NASA to release new Pluto flyby images, science findings today
The US space agency, NASA, will on Friday release new images of the dwarf planet Pluto taken by New Horizons’ Long Range Reconnaissance Imager (LORRI) during Tuesday's historic flyby.
Washington: The US space agency, NASA, will on Friday release new images of the dwarf planet Pluto taken by New Horizons’ Long Range Reconnaissance Imager (LORRI) during Tuesday's historic flyby.
The American space agency is holding a media briefing at 1 p.m. EDT today, July 17, to reveal new images of the icy world and to discuss new science findings from July 14 New Horizons' Pluto flyby.
The briefing will be held in James E Webb Auditorium at NASA Headquarters, located at 300 E St. SW in Washington.
Participants in the briefing will be:
- Jim Green, director of Planetary Science at NASA Headquarters in Washington
- Alan Stern, New Horizons principal investigator at Southwest Research Institute (SwRI) in Boulder, Colorado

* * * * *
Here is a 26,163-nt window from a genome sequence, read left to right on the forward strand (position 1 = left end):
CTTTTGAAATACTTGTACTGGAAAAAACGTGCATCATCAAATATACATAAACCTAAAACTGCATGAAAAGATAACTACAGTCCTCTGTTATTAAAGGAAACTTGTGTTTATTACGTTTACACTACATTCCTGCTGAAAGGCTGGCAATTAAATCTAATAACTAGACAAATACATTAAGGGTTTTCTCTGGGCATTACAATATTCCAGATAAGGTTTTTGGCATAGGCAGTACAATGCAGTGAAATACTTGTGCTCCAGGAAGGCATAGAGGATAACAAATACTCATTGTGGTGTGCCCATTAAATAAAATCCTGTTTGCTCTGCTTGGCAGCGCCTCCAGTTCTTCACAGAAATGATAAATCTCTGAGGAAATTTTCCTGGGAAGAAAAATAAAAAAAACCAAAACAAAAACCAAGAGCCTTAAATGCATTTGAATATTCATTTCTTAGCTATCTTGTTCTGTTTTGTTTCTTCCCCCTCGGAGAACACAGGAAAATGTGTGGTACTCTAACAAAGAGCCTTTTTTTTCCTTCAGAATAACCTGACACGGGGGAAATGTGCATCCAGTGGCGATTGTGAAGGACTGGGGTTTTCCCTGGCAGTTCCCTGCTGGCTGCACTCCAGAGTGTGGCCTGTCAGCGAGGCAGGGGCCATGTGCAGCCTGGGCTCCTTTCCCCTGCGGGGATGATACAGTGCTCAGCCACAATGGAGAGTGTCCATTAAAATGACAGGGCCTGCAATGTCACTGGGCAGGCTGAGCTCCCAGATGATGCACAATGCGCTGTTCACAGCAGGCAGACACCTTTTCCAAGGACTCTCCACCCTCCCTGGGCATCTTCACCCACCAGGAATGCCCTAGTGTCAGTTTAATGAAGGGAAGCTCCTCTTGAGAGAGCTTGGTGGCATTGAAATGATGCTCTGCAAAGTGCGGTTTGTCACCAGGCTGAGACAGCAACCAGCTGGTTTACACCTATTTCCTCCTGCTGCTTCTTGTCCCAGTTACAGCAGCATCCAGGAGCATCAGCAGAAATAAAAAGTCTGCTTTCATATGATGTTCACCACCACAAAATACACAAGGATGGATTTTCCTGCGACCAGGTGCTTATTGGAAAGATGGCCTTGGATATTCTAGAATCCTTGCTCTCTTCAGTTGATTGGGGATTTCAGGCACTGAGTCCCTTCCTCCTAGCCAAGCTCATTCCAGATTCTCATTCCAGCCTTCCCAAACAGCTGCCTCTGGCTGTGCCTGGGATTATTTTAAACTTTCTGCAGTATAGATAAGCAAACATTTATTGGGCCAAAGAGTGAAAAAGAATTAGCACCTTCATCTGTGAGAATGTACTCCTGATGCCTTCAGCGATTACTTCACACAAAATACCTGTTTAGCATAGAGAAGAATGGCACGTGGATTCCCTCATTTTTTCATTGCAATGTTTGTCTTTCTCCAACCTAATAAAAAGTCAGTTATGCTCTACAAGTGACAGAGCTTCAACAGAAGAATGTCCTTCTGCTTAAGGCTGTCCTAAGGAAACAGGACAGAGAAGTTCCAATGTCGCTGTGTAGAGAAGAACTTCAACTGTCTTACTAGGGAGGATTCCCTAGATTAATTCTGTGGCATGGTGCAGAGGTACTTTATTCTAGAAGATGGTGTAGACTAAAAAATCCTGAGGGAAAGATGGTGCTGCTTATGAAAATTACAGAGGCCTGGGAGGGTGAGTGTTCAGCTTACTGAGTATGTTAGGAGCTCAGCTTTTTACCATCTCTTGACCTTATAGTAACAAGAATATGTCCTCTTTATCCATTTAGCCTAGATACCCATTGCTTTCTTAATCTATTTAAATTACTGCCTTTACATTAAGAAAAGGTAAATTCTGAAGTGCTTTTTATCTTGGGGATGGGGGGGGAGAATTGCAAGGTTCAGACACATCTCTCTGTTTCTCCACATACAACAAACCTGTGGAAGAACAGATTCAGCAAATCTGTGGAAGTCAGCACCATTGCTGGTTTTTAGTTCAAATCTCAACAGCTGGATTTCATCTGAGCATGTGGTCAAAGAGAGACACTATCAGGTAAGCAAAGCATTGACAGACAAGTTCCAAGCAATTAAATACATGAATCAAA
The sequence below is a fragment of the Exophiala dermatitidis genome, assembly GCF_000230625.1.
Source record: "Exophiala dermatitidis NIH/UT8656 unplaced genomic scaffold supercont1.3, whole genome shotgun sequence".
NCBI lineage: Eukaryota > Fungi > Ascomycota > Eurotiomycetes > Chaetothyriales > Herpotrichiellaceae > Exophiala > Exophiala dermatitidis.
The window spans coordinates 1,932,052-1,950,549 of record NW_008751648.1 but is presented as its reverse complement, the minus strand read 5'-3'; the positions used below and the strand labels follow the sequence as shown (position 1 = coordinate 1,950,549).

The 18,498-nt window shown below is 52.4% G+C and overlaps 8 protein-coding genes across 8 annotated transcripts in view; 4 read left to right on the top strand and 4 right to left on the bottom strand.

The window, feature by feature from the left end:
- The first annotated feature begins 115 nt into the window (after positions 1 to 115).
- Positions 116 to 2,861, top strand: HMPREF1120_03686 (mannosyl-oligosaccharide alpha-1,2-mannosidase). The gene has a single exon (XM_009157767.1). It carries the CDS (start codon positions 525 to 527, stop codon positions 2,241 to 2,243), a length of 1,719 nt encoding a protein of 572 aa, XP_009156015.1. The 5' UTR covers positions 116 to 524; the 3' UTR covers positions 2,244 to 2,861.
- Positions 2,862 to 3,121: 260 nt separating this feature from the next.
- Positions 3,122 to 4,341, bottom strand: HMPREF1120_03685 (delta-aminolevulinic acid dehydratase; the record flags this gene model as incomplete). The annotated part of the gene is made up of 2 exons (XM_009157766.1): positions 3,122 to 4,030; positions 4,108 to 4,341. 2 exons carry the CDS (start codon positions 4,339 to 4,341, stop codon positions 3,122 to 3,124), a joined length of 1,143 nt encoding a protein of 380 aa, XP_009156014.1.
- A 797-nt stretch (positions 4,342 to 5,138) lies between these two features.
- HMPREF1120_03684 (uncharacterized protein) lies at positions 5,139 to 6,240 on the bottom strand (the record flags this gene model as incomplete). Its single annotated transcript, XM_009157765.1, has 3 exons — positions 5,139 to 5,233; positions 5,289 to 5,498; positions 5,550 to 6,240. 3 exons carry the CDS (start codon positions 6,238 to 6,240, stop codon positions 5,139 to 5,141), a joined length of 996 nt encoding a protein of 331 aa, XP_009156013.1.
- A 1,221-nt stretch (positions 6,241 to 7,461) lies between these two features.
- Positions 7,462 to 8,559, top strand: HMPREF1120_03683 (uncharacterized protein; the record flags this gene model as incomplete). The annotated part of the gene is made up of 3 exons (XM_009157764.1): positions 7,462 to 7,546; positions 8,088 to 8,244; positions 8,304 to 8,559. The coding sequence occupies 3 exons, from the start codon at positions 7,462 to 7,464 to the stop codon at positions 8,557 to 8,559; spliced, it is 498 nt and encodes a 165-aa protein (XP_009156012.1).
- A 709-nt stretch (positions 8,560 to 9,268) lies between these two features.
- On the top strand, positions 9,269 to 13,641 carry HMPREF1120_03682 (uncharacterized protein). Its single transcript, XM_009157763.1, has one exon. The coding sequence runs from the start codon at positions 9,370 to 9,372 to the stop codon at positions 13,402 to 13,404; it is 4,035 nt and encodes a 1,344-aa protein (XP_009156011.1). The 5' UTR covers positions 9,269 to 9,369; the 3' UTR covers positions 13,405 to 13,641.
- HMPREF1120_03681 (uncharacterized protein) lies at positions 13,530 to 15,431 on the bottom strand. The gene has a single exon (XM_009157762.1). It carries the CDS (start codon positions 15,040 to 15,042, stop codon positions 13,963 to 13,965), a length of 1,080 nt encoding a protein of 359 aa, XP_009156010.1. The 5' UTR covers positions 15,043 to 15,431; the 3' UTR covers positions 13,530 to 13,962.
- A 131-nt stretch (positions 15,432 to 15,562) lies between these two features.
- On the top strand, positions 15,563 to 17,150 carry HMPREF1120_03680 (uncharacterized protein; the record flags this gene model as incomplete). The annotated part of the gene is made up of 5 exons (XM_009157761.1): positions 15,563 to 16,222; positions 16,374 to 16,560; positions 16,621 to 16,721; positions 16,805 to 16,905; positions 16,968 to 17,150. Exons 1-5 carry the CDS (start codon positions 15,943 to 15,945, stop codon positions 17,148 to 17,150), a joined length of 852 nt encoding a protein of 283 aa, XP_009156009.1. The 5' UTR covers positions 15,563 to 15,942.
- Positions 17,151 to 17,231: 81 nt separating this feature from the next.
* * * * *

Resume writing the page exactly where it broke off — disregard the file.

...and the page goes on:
- Randy Gladstone, New Horizons co-investigator at SwRI in San Antonio
- Jeffrey Moore, New Horizons co-investigator at NASA's Ames Research Center in Moffett Field, California
- Fran Bagenal, New Horizons co-investigator, University of Colorado, Boulder
NASA Television and the agency's website will carry the briefing live.
After traveling more than 3 billion miles over the past nine and a half years, NASA's New Horizons spacecraft made its closest approach to Pluto Tuesday, July 14, about 7,750 miles above the surface- making it the first-ever space mission to explore the icy planet.
New Horizons, now journeying out into the Kuiper Belt and more than a million miles past Pluto, will take 16 months to transmit its cache data back to Earth.